WHISKY traditionalists are fighting a rearguard action against plans to shake up production of Scotland’s national beverage – with suggestions including maturing malts in tequila casks, using chocolate malt in the mash and even marketing low-alcohol “infusions” under big brand names.

Diageo, the world’s single biggest producer, has confirmed the existence of documents exploring ways to create more innovative products, as Scotch whisky faces increasing pressure on its market dominance.

Scotland exports around £4 billion worth of whisky annually, but while Scotch used to make up 60 per cent of the world market, that has declined to less than 50 per cent amid intense competition. Uncertainty over how Brexit may affect the £1.2 bn of exports that go to Europe is adding to the concern.

Loading article content

READ MORE: Our big quiz on Robert Burns: how well do you know the Bard?

Diageo’s proposals, first unveiled by the Wall Street Journal, come from a secret task force seeking to change the laws and rules which govern how whisky is made, but are likely to face resistance from the Scotch Whisky Association (SWA). The trade organisation oversees the rules about how whisky is made helping produce guidelines to police innovations and clarify ambiguities.

Suggestions put forward in the documents prepared by the task force include ageing and finishing the spirit in old tequila barrels – rather than the traditional oak casks previously used only for wine, sherry or port.

Another suggestion is a new category of blended whisky, to be sold under existing brands, but made to be flavoured or lower in alcohol content. One document warns of “overreach” on the part of the SWA.

However the rules governing the production of Scotch dictate that it has to be distilled in Scotland from water and barley, has to be aged for at least three years in oak casks and must be at least 40 per cent alcohol.

READ MORE: Burns Night recipes with a twist: top Scottish chefs share their favourites

Diageo insists it is “unwavering” in its commitment to the integrity, history and tradition of Scotch. But a spokeswoman added: “As champions of Scotch, we are always looking at ways to innovate to both protect and secure the future success of the category.

“In doing so, we work with the Scotch Whisky Association on a range of ideas that seek to strike a balance between tradition and innovation, in a way that ensures consumers get the great products they want.”

Others are also seeking a loosening of the rules, to allow a more varied range of products. They point to the success of craft breweries and craft gin in seeking a wider customer base by offering more unusual drinks.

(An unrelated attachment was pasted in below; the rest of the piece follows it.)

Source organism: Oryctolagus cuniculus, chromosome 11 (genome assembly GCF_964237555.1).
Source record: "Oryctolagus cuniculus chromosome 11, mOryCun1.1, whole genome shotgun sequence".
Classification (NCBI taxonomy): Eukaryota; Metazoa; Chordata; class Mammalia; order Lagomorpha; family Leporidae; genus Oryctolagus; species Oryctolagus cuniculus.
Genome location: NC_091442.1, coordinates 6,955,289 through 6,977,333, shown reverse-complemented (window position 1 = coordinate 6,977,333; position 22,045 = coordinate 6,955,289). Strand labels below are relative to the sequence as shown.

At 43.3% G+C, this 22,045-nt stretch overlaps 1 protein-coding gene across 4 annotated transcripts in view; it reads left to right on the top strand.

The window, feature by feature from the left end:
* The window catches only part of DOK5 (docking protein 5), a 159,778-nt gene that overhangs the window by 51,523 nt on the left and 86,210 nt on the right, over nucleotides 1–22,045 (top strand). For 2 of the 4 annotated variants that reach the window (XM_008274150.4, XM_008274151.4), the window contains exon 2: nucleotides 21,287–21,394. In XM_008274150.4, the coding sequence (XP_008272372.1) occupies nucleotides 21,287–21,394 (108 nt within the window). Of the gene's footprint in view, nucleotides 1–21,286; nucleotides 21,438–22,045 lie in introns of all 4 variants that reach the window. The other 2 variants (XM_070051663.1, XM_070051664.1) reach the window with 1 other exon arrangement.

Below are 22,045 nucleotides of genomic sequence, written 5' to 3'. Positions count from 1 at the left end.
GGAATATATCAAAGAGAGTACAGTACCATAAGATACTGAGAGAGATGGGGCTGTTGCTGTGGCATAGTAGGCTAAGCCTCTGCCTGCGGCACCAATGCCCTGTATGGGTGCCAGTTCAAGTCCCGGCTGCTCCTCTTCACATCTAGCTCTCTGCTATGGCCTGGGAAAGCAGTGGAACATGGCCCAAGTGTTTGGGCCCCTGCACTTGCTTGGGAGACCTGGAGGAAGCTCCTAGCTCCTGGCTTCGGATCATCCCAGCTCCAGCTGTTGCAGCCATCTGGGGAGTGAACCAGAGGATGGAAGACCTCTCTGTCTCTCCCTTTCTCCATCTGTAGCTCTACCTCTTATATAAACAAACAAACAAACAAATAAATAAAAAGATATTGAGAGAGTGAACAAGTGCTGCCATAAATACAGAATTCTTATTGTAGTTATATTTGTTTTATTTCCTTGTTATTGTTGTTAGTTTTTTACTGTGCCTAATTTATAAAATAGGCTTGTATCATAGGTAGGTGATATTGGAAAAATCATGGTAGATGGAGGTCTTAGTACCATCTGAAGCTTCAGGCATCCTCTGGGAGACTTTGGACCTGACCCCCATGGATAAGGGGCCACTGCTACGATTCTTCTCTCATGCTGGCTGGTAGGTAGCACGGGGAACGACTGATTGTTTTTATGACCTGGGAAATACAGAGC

Paul Miller, of Eden Mill Gin abandoned plans to incorporate chocolate malt in the mash used to make his new Scotch, after the SWA told him it might “lead to the production of a spirit which differs from traditional Scotch Whisky.”

Mr Miller, whose first single malt Scotch will be produced later this year, says he too understands the need to protect the uniqueness of Scotch Whisky.

READ MORE: Meet the first woman to head a Scotch whisky distillery solo

He added: “I respect the job the SWA does in upholding the value of Scotch.” But he added: “It it has always been a pioneering industry. The challenge is to uphold the Scotch Whisky Act, while not restricting creativity.”

Mr Miller thinks the act – which sets out in detail how Scotch should be produced – should be subject to periodic review.

“We have the best educational institution for brewers and distillers in the world at Heriot Watt university. It would be a real shame for these people not to have an opportunity to demonstrate their creativity.”

There is also an economic imperative, to allow diversification while not losing the uniqueness of Scotch whisky, he said. “To ensure there is not a limitation on the potential growth of the business we need to manage that tension rather than ignoring it. If we are not prepared to innovate, we risk becoming obsolete.”

Mr Miller also called for a relaxation of the rule which prevents distilleries from being identified in the marketing of blended whisky. “We need that transparency. If we use our creativity to produce a blended whisky we ought to be allowed to attach our credible name to it.”

READ MORE: Exhibition aims to let us view the poet in a new light

A spokesman for the SWA said: “Scotch Whisky is a product renowned for its quality, craft and heritage. The regulations which govern the production of Scotch Whisky are the solid foundation on which the industry’s success is built, generating over £4bn in exports to almost 200 market worldwide in 2016.

“The SWA regularly engages with our membership on a broad range of ideas to ensure that the category is well-placed to grow in an increasingly competitive global market place.”